Have you got disillusioned with A/B testing for your website because you’ve tried it and found it didn’t work.
Your designers and developers spent ages coming up with beautiful new web pages to test. You set up the controlled experiment, showing half your visitors version A (your existing web page) and half version B (the shiny new variation).
The winner is the one that makes visitors get their wallets out, and you hoped it would be the ‘new improved’ version. Yet, in practice, your split tests are not delivering the results you expect and your customers steadfastly spent more when you showed them the original designs.
This is not a sign that your website is fine as it is and can’t be improved. Neither is it a reflection on the technique of split testing. It’s a sign that you’ve cheated out of the bigger prize that A/B testing can offer.
Done properly, A/B testing is a route to huge sales increases and double-digit growth. The fact is that success from A/B testing is guaranteed – and like so many things in life, it’s simple when you know how.
Often, the reason why the new creative treatment comes back with a disappointing test result is lack of planning. When objectives are not defined at the beginning and the A/B test programme is run almost for the sake of it, or to test out some ‘best practice’ theory, it’s likely to be doomed from the outset.
Even copying something that worked on another website can be a recipe for disaster. There are so many factors coming in to play with every test that it’s impossible to assume that what worked for one site will work on another.
To guarantee success, A/B testing needs to be part of a Conversion Rate Optimisation (CRO) programme systematically following a few simple steps. This ensures that the new web pages have been developed in response to a genuine customer need, and designed holistically to really answer the issues your customers have with your existing pages.
The more time and effort that goes in to the planning stages, the higher your chances of producing a new web page that makes your visitors want to buy more.
The first step – understanding your customers and visitors – is crucial. This is known as Insight Generation and helps you understand:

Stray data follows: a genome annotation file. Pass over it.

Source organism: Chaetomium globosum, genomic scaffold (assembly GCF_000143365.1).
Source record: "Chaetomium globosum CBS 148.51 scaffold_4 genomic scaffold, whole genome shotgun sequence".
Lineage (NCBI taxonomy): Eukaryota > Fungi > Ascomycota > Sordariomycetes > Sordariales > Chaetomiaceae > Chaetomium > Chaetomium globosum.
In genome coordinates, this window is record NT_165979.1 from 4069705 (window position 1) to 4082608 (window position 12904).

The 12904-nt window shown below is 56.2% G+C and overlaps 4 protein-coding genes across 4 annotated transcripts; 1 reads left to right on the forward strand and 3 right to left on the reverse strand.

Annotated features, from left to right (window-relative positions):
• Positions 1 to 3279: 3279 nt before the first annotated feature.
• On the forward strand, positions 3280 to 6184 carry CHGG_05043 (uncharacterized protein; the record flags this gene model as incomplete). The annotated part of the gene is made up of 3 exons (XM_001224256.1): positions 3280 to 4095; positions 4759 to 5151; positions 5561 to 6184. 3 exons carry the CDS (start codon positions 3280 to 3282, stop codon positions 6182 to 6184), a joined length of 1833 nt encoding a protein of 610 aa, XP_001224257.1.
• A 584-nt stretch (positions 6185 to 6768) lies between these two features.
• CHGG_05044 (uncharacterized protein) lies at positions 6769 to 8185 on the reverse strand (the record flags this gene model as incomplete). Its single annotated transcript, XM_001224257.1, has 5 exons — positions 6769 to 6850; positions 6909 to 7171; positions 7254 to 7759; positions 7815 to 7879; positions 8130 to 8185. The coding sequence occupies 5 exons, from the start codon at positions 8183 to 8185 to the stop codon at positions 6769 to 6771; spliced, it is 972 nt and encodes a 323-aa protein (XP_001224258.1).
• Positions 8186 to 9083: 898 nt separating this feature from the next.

Insights can come from many sources, including research, and usability. However, it’s likely your business already has material just lying around that will give you a rich set of customer insights. Customer support emails and the knowledge acquired by customer service staff are just two such examples of valuable knowledge just waiting to be tapped into.
Once you have gathered this information, spoken to your visitors and analysed your raw data, you will have a host of promising areas that you could think about testing. But which will give you the biggest results? How do you decide what to focus on first?
The way you prioritise at this stage is another key to success in A/B testing. At AWA we do this methodically using a system we call Triage™. (The term was originally used by medical staff at battlefields when they had to decide which cases deserved to receive treatment first.)
To find out which test might have the highest chance of improving sales, you simply look at two things:
It may sound obvious, but the ones to focus on first are the ones that look like they could have a big impact on sales AND where there is a lot of evidence to support that hypothesis.
After Triage™, the next step is to simply create a list of the hypotheses you plan to develop into a new creative treatment. In the order in which you plan to split test them. We call this the Optimisation Plan.
It’s now time to put it into practice, but resist the temptation to go straight to design. This may be another reason why your previous A/B split tests may not have given you the stellar sales uplift you were hoping for.
Instead create a wirefame, and show it to the usability testers you spoke to in the early Insight Generation phase. Does it really address their issues? A wireframe helps you get honest feedback on the concept, before splashing out on fancy designs.
Once the split test has run for long enough for the result to be statistically valid, you can review your Optimisation Plan.
The skill here is to decide whether to run the next test, or whether there are additional uplifts to be gained by tweaking the winning variation.
But even if the test did go badly, don’t give up. You can never fail with split testing, only learn. With the help of your usability testers, try to understand why and develop a new creative treatment. It could be just the insight you need so that your next test is the one that gives you a record-breaking increase in sales.
A/B split testing is a proven way to get solid growth for your online business – but only when you test the right things.
What’s been the worst split test you’ve ever run? Have these tips inspired you to improve your split testing process? Please tell us about your experiences with A/B testing.
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